By Bobbi Booker
The Book Report
Most city residents believe that they need a big fancy telescope or binoculars to see and identify objects in the night sky. Not so, says Derrick H. Pitts, Chief Astronomer and Director of the Fels Planetarium. Pitts’ September Skies program encourages Franklin Institute visitors to simply just look up.
“The thing that people have stopped doing is looking up,” lamented Pitts. “Through the 70s and the 80s, people were being told that if they lived in an urban environment they can’t see the night sky, so don’t bother.”
Pitts instructs September Skies participants on how to navigate the night sky with or without seeing aides. “The other thing that I really love about looking at the night sky without binoculars or telescopes is that you can see satellites, the Space Shuttle and the Space Station. If we lived down around Washington, D.C. and further south, we’d able to see the Hubble Space telescope and all kinds of stuff like that. All you have to do is know when to look and where to look and then you can go outside and see the stuff just flying overhead,” said Pitts. “I do that all the time.”
Here on Earth, Pitts says the September Skies programs exists “because both adults and kids are in the same boat when it comes to knowledge about astronomy—they have none.”
Pitts offers an example: “Virtually no one understands why the moon has phases.”
Hhm, ponders the reporter, why is that?
Pitts replies, “Because it orbits the earth once every 28 days.”
If that simple answer seems to vaguely linger in some part of your memory, it’s probably because you learned it far too early in school to understand it.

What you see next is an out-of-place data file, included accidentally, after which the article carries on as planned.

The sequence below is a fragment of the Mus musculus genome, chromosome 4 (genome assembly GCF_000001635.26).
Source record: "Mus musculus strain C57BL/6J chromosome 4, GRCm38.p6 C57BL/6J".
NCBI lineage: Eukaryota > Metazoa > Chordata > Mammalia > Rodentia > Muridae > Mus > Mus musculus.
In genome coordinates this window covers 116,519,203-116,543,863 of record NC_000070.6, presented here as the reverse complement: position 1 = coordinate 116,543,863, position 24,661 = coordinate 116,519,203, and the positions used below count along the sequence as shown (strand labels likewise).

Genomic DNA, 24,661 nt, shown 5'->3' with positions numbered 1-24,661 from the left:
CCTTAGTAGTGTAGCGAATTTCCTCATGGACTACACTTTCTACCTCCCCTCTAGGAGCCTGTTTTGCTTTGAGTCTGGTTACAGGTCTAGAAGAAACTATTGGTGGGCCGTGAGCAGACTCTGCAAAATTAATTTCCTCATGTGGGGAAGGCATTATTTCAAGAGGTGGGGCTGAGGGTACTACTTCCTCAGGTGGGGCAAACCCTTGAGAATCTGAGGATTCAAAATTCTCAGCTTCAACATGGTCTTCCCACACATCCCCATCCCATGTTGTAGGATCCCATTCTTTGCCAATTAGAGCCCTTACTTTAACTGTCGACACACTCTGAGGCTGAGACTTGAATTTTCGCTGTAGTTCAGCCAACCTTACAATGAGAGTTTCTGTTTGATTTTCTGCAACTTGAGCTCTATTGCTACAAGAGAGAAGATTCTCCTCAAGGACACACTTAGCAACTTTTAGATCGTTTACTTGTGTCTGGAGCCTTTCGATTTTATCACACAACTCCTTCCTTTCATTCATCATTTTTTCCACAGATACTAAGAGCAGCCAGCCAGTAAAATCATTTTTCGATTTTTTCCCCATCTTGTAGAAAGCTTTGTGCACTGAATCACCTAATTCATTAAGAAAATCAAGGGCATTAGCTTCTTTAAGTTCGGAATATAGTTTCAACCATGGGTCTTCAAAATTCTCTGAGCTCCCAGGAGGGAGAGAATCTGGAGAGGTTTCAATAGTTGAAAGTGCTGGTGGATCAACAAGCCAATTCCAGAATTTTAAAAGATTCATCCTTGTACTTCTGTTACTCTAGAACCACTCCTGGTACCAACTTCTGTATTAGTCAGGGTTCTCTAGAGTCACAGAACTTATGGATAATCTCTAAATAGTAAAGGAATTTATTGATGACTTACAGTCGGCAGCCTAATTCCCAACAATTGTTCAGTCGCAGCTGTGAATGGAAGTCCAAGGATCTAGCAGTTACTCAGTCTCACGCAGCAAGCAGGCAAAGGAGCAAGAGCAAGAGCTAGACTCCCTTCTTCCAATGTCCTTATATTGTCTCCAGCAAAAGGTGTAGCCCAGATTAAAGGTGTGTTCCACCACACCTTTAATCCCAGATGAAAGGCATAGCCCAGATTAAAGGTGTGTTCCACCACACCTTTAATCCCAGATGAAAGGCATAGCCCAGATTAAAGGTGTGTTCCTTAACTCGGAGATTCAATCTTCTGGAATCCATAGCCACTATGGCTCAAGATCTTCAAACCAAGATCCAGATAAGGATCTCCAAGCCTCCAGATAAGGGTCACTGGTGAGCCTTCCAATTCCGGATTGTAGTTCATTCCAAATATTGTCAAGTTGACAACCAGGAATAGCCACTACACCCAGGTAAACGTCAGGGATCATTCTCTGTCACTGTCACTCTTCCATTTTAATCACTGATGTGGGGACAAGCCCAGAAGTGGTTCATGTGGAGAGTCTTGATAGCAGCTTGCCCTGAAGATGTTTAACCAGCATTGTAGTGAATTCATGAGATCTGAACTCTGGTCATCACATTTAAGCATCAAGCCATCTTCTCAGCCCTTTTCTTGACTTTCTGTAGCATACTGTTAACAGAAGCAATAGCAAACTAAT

“It’s not rocket science,” explains Pitts. “It’s just that it’s taught so early in our education in schools and before kids really have a three dimensional understanding of the night sky, so it doesn’t make any sense. When we become teenagers and young adults, our brains have developed the spatial ability to be able to project that 3D nature into the night sky, even though it looks (two deminsional). We don’t develop that capability until way after the schools teach us about the moon. So it’s not reality for us when they’re teaching it too us. It doesn’t be come reality until our brains have developed to be able to understand that.”
Pitts has had his head in the clouds—and beyond—for over two decades at the Franklin Institute. He has twice modernized and redesigned the Institutes observatory and oversaw the renovation of the Fels Planetarium. The Philadelphia native’s lifelong interest in space was lauded as one of the “50 Most Important Blacks in Research Science” by Science Spectrum magazine in 2004. Although Pitts is quite visible in his media appearances as the region’s foremost astronomy authority, he is a member of a small cadre of African Americans in the field. In a survey by the National Science Foundation of 708,200 scientists, only 43,000 were Black and Hispanic.
As an educator, Pitts simply wants to increase the public’s awareness of what’s happening in the universe.
” What I want to impart to people is the three dimensional nature of the sky when you look at the sky,” explains Pitts. “Let’s say you have a night when you can see the moon, Mars and Jupiter, all in the same evening. The first thing you’re doing when you’re looking up to the moon is looking across a gulf of 240,000 miles. That doesn’t seem so apparent because you’re use to looking at the moon, but when you see Mars that’s a jump of 50 million miles. Then when you look at Jupiter, that’s a jump of 885 million miles. All of a sudden what happens for you is the three dimensional nature suddenly pops into view and you can see that you’re looking across this gulf and the size of the Solar System starts to make sense.”
Pitts also wants people to understand how much of the universe they can see without a telescope. “Everybody thinks that ‘If I look at the night sky then I’m going to need a telescope and it’s got to be a big one.’ You don’t need that. It’s nice to have it, but we’re perfectly capable of seeing a lot of stuff with out that, and you don’t need a lot of knowledge to do that.”
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